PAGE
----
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The pros and cons of my career


Teaching and other ways of finding stimulation
Anthony Caro Artist
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[Q] Did you learn as much from teaching as you imparted to your students?

More. Because they learned... they learned most of it from the... from each other. And I learned it from having... from having to try and say what I meant. ‘What do you mean by that?’ And students always ask you; they don't let you get away with it. They make you... they make you be clearer. They make you say what you mean, so you can be woolly as hell in your mind but you can't be woolly as hell when you're teaching. Have you found that?

[Q] Yeah, yeah. I find teaching more exhausting than anything.

It is, it is, but it's wonderfully stimulating too.

[Q] So why did you stop teaching in the end?

Well you can't go on teaching forever. I mean I taught for about twenty years, twenty-five years, I think. If it gets like a gramophone record, shut up and... and then I did another thing which was to have the... the workshops – the Triangle Workshops – which were certainly not teaching. But they were also... they were to do with other people's work and other people, you know, responding to each other and so on. So they were a sort of replacement for teaching.

[Q] What's the replacement for teaching now?

Sleeping. No, I don't know. I don't get enough stimulation; I don't. I mean this is... this is bad. I get... it's nice to... I mean, you know, like talking to... to John... John Gibbons and so on is... is always stimulating and interesting and he says things, you know? Going around shows with him, say, or with somebody else, or with Sheila. Sheila and I know each other too well and... and I've got a lot of young people working in the studio, but it's not easy to... not easy to... Who wants to hear what an old man has to say? That's not so interesting, and I'm not interested in what I have to say. I've always been stimulated by workshops, and going and working in a different material or with a different person, like going to the South of France and working with Hans Spinner, or going to America and working with paper things with, you know, what's his name? I forget. Ken Tyler, you know. All those things are interesting, or travelling is interesting. Travelling's interesting. But I don't get the day-to-day thing that I had in the... in the '60s, no. But you don't, you know. You don't, do you? Where do you get your kicks?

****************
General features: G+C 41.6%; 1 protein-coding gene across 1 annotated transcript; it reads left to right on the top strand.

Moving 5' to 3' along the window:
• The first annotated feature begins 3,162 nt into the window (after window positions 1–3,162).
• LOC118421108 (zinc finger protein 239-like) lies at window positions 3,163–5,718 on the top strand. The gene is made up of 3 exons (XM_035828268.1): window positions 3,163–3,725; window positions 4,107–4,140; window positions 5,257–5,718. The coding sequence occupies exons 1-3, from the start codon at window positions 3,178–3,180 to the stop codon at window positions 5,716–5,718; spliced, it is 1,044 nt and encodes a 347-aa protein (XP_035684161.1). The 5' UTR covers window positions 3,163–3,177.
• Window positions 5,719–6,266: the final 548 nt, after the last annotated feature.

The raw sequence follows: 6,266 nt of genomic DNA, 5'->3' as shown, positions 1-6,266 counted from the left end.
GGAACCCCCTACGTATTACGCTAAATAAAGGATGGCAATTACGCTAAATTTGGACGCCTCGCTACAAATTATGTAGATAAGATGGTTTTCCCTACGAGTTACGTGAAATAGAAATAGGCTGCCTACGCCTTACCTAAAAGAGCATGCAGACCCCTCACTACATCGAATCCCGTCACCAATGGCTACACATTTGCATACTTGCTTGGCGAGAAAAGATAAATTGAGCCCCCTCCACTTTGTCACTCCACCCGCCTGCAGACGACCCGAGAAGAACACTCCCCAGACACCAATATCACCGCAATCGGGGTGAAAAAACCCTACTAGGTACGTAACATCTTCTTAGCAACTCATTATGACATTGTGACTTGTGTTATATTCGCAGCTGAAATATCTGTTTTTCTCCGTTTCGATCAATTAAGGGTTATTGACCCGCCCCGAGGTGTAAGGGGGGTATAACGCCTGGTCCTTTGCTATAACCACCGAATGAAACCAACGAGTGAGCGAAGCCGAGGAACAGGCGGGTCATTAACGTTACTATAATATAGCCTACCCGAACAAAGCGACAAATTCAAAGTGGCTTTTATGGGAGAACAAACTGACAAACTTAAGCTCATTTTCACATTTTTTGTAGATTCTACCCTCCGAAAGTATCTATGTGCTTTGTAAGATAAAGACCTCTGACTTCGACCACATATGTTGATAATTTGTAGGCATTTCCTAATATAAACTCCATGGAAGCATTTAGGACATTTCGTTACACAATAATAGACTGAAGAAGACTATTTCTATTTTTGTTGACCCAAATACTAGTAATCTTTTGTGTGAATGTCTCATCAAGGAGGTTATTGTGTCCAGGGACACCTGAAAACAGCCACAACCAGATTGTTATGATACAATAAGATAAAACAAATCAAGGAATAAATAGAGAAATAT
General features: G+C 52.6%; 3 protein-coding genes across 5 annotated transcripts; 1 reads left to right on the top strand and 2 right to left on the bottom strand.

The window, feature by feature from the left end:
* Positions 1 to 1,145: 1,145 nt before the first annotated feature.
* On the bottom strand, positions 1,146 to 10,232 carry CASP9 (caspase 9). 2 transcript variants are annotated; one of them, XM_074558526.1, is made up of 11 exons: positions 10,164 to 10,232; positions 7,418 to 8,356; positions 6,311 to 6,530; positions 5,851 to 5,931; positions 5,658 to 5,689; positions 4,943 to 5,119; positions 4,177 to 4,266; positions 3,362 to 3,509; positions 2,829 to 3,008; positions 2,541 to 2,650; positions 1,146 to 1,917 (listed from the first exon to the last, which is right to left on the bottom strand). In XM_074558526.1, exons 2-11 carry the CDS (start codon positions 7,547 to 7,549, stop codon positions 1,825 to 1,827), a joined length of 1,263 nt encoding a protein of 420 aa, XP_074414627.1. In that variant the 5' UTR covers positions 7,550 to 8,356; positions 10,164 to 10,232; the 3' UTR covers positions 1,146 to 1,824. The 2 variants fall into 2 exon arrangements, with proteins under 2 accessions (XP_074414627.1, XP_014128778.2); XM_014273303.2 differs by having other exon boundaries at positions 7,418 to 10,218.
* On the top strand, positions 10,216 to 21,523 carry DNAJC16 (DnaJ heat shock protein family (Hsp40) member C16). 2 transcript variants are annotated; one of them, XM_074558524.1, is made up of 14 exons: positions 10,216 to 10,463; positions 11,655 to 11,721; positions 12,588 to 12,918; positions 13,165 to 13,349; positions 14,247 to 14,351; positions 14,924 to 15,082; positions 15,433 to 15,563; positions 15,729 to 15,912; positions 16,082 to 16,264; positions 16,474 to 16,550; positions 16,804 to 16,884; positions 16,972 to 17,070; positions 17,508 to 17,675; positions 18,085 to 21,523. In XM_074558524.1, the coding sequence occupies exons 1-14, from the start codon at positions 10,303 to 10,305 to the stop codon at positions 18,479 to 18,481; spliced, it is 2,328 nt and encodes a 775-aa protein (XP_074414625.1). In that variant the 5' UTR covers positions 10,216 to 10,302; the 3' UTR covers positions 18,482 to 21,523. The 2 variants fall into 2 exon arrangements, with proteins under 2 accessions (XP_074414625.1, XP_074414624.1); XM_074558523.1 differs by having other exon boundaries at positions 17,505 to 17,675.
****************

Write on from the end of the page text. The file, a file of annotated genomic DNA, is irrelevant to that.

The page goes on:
[Q] Surfing.

You see, there you are. It's a different thing altogether, yeah. Altogether. That's your hobby. And I say now, ‘What's my hobby?’ My grandchildren are my hobby.

British sculptor Sir Anthony Caro (1924-2013) came to prominence in 1963 after a show at the Whitechapel Gallery. Keen to create a more direct interaction with the viewer he placed pieces directly on the ground, rather than on plinths, a technique now widely used. He held many honorary degrees and was knighted in 1987.

Listeners: Tim Marlow

Tim Marlow is a writer, broadcaster and art historian. He founded "Tate: The Art Magazine" in 1993 and was presenter of Radio 4 arts programme "Kaleidoscope" from 1991 to 1998, for which he won a Sony Award. He has presented art programme's on BBC 1, Channel 4 and Channel 5, including a documentary about JMW Turner, and written about art and culture for various British newspapers and magazines including "The Guardian", "The Times" and "Blueprint" He is Director of Exhibitions at the White Cube gallery in London as well as a visiting lecturer at Winchester School of Art, an examiner on the Sculpture MA there and former creative director of Sculpture at Goodwood

Tags: America, Hans Spinner, Len Tyler

Duration: 3 minutes, 21 seconds

Date story recorded: November 2005

Date story went live: 24 January 2008